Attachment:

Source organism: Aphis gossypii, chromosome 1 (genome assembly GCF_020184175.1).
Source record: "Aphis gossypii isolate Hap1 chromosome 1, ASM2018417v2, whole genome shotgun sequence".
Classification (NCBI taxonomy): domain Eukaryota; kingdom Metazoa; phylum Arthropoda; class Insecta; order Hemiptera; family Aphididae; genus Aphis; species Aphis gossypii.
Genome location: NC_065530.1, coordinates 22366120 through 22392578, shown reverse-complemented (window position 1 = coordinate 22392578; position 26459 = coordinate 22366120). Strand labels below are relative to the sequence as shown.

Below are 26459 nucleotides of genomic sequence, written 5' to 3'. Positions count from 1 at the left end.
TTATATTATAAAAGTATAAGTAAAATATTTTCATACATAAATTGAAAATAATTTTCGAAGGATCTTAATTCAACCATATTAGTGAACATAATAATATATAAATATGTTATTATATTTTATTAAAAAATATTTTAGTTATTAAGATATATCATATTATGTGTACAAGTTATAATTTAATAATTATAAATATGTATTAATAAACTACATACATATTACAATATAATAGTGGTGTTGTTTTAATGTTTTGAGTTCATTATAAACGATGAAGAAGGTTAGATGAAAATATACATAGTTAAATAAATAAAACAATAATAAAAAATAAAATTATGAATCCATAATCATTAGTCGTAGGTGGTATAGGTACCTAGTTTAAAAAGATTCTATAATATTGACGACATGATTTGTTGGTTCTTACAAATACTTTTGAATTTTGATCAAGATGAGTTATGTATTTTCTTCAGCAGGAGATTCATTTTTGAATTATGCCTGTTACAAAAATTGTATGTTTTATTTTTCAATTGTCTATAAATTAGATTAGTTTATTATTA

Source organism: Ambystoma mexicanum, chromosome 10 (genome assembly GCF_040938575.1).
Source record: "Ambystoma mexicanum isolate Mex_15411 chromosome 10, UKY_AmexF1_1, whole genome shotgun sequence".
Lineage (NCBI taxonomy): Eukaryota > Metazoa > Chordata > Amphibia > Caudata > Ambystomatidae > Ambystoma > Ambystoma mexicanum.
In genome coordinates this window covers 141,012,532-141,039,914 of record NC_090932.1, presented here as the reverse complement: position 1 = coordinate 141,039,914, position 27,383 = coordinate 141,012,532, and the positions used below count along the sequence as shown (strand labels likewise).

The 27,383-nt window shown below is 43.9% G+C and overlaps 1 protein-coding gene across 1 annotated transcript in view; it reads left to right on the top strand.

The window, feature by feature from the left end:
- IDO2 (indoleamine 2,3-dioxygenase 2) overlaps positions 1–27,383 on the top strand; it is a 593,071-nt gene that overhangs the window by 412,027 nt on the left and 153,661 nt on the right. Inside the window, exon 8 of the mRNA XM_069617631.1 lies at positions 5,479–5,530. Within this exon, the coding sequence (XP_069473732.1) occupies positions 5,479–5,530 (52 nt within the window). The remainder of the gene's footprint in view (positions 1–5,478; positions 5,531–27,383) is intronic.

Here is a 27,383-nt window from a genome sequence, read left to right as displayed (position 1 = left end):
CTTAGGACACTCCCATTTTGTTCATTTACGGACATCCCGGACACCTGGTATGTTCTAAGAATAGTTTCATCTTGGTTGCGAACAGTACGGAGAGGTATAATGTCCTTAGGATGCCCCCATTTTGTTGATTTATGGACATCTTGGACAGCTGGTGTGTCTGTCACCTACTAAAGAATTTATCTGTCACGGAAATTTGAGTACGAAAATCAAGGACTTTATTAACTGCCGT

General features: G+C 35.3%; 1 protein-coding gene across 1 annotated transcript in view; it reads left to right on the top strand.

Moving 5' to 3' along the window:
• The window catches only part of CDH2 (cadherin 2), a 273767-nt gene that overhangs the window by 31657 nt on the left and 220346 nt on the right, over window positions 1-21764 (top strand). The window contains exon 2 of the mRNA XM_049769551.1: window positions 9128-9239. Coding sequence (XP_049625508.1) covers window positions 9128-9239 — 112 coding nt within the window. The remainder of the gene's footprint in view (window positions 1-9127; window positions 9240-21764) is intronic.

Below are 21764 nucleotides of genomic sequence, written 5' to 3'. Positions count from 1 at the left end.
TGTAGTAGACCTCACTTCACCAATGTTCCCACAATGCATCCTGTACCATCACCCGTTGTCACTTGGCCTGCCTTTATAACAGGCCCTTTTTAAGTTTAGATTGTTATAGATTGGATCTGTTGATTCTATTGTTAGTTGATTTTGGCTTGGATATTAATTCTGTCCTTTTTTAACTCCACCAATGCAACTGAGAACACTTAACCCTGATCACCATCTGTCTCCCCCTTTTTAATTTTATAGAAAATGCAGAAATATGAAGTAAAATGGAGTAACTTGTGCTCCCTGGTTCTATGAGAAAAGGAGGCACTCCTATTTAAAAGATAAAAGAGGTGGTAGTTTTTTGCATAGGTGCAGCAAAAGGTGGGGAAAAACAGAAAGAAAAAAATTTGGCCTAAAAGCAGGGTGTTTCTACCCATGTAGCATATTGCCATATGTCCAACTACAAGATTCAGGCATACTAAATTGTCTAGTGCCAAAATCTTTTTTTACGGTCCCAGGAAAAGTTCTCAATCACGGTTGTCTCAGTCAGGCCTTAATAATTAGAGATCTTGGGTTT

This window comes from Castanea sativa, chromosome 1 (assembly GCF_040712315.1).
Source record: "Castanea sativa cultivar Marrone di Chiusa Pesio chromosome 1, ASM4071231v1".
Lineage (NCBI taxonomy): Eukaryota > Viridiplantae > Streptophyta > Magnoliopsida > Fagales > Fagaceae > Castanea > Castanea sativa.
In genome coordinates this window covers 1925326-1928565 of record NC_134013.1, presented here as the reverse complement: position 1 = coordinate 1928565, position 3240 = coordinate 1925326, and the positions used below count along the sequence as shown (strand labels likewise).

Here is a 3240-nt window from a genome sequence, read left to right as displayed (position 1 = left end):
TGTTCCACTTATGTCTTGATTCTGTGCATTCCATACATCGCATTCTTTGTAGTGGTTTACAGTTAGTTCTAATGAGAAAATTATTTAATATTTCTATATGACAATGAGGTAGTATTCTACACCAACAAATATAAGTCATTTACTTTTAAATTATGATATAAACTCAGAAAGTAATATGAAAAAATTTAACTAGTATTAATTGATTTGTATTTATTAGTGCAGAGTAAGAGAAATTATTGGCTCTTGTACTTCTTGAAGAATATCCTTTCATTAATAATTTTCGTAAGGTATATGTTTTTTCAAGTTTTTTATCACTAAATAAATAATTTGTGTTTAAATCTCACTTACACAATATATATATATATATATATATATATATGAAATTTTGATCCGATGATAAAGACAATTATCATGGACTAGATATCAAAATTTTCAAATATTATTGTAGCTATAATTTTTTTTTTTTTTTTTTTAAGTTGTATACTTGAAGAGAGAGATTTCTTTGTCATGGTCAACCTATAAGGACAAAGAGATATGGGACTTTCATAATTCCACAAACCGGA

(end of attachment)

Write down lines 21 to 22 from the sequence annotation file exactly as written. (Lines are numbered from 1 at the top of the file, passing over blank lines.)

This window comes from Castanea sativa, chromosome 1 (assembly GCF_040712315.1).
Source record: "Castanea sativa cultivar Marrone di Chiusa Pesio chromosome 1, ASM4071231v1".